Someone asked me the other day what time of clients I worked with- whether it was people ‘just’ dealing with problems in their relationships, jobs or families, or whether it was people who had ‘mental health issues.’
What is the distinction? Is there one? What is ‘being well’ and how do we define it?
There seems to be some confusion as to what mental health actually is. So let’s put this in simplistic terms.
We ALL have mental health, just like physical health and it exists on a sliding scale.
If you’d sustained a physical injury you would need time to heal. Willing your bones to knit back isn’t going to have much effect. Similarly if you’ve sustained a psychological wound – a loss, a pain, a shock, a stress factor, an environmental change- your mental health will need time to process, reflect, find acceptance and heal.
It really isn’t any different.
The problem in society is that we can’t SEE the mind. We look at others and think, ‘Well, they LOOK fine’ without being able to experience their inner pain. Let’s face it unfortunately modern society is geared around productivity- governments contribute vast sums of money into the system in order to support individuals struggling with mental health issues, but why? Out of the goodness of their hearts? Because they’re full of integrity and compassion? No, because people who are struggling are not able to contribute to profit generation, in this sense mental health is a ‘problem’ to be dealt with.
Clinician ‘experts’ focus on treating pathologies; human beings are given labels and diagnoses which pigeon-hole them into treatment ‘pathways’. Understanding what brought the person to that current state of being is typically undervalued- CBT for example isn’t particularly interested in listening to the underlying meaning of how you came to be in this moment, it’s more interested in looking for ways to ‘fix’ your mindset- to turn your negative thoughts into more healthy, positive and ordinary ones. But what if your negative thoughts simply reflect reality, that your life and environment are difficult and painful?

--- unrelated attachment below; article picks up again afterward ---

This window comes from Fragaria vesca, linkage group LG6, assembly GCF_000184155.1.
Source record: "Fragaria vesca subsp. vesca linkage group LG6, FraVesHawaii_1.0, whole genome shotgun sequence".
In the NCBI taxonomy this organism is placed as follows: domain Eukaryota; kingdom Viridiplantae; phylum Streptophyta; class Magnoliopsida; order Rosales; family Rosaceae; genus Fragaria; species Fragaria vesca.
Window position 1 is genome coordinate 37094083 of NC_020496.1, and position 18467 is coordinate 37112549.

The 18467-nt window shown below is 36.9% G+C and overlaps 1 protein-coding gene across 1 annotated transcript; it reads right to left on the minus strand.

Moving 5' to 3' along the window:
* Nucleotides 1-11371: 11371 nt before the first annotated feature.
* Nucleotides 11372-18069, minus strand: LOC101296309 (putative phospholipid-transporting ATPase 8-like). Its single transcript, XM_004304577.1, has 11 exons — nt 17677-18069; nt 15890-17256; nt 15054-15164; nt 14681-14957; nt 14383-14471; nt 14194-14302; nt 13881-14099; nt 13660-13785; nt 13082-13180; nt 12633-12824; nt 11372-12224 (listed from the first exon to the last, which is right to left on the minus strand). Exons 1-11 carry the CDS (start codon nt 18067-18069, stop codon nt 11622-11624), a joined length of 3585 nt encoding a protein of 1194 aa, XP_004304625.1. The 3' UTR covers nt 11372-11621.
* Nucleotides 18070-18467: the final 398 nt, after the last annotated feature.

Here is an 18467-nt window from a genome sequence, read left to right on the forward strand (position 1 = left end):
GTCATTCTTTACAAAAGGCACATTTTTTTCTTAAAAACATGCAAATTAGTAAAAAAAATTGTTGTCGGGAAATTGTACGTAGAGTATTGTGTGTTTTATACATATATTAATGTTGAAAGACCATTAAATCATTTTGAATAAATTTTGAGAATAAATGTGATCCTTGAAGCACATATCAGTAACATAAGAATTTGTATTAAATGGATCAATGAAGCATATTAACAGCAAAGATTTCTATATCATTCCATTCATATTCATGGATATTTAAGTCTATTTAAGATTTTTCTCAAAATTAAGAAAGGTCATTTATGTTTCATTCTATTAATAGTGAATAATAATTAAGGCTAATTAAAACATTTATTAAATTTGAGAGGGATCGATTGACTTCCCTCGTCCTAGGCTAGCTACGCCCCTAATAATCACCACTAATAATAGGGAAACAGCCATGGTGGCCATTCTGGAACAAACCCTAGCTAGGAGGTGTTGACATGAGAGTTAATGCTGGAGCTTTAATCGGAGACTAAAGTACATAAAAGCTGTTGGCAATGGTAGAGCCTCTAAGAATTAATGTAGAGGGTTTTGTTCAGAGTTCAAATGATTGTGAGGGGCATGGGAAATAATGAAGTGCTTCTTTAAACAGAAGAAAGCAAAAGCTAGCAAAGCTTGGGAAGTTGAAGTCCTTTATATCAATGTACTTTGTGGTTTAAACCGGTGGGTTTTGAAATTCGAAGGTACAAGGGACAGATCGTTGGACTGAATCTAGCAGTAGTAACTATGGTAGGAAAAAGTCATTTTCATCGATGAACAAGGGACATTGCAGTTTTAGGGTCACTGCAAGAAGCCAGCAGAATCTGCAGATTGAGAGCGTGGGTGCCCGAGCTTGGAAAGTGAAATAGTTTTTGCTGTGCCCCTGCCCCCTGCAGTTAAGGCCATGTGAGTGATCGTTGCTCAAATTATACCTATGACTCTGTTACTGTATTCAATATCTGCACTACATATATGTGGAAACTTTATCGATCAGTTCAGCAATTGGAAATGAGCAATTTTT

Animals caged up in zoos suffer psychological disturbances- consider the pacing tigers, the birds which over-groom and pull out their feathers- when we cannot live how we want to live, we become stressed, ill, anxious and depressed. It could be argued that these are natural responses to hardship.
But the system demands that much of our natural response anxieties and depressions are reduced to false red flag triggers which must be psychologically reconditioned and banished. Medication largely helps abate the internal anguish by numbing out the power of the triggers and re-balancing depleted serotonin levels. But what happens when the flag ARE real? When you’re skint, in diabolical housing, have poor self-esteem or little motivation to go on because every day makes you feel utterly worthless?
The NIMHE Guiding Statement on Recovery talks about, ‘changing one’s orientation and behaviour from a negative focus on a troubling event, condition or circumstance to the positive restoration, rebuilding, reclaiming or taking control of one’s life.’
But this begs the question- how much control do people have over their own lives? Through no fault of their own, millions of people find themselves in dire socio-economic circumstances leading to deep unhappiness and poor mental health.
Carl Rogers, the father of Client Centred Therapy, talks about the internal struggle of incongruence- that is, by not living in accordance with your true self this leads to all kinds of psychological conflict. For the most part poor mental health doesn’t arise out of the blue, it’s typically linked to some unexpressed or unprocessed part of yourself.
Today we all have a golden opportunity to talk about how we feel, to share our stories, our fears and hopes, and bite back at those who suggest you can ‘think’ your way out of mental health struggles.
Telling someone to ‘think positive’ when they’re in a dark and scary place is as bloody pointless as asking a diabetic to control their insulin by mind power alone.
Yes, we can all do things which will support good mental health and get endorphins whizzing around (exercising, socialising, eating well, moderating toxic loads on your body) but let’s be realistic and stop heaping blame and shame onto the suffers.
Smash the stigma and raise the empathy stakes, we’re all human and deserve compassion and support